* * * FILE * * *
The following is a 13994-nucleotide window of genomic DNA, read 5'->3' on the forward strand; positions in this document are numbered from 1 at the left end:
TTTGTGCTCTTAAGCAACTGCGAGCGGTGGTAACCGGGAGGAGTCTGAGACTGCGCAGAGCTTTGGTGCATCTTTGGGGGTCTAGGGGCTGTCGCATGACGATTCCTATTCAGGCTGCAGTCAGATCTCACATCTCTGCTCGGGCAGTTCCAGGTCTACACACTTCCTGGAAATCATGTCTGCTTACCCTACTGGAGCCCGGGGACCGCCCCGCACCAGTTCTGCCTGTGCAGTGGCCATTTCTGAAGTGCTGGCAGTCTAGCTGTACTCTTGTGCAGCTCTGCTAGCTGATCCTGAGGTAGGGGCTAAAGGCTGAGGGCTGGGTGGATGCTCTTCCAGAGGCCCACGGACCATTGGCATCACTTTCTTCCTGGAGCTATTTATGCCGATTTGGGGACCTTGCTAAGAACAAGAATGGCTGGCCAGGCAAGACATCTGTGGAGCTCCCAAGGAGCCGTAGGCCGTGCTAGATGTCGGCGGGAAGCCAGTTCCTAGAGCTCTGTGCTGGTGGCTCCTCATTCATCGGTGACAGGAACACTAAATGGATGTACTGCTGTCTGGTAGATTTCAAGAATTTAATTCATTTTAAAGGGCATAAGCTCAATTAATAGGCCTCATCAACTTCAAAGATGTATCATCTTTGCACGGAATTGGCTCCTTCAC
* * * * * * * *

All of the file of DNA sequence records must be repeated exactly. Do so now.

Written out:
The following is a 13994-nucleotide window of genomic DNA, read 5'->3' on the forward strand; positions in this document are numbered from 1 at the left end:
TTTGTGCTCTTAAGCAACTGCGAGCGGTGGTAACCGGGAGGAGTCTGAGACTGCGCAGAGCTTTGGTGCATCTTTGGGGGTCTAGGGGCTGTCGCATGACGATTCCTATTCAGGCTGCAGTCAGATCTCACATCTCTGCTCGGGCAGTTCCAGGTCTACACACTTCCTGGAAATCATGTCTGCTTACCCTACTGGAGCCCGGGGACCGCCCCGCACCAGTTCTGCCTGTGCAGTGGCCATTTCTGAAGTGCTGGCAGTCTAGCTGTACTCTTGTGCAGCTCTGCTAGCTGATCCTGAGGTAGGGGCTAAAGGCTGAGGGCTGGGTGGATGCTCTTCCAGAGGCCCACGGACCATTGGCATCACTTTCTTCCTGGAGCTATTTATGCCGATTTGGGGACCTTGCTAAGAACAAGAATGGCTGGCCAGGCAAGACATCTGTGGAGCTCCCAAGGAGCCGTAGGCCGTGCTAGATGTCGGCGGGAAGCCAGTTCCTAGAGCTCTGTGCTGGTGGCTCCTCATTCATCGGTGACAGGAACACTAAATGGATGTACTGCTGTCTGGTAGATTTCAAGAATTTAATTCATTTTAAAGGGCATAAGCTCAATTAATAGGCCTCATCAACTTCAAAGATGTATCATCTTTGCACGGAATTGGCTCCTTCAC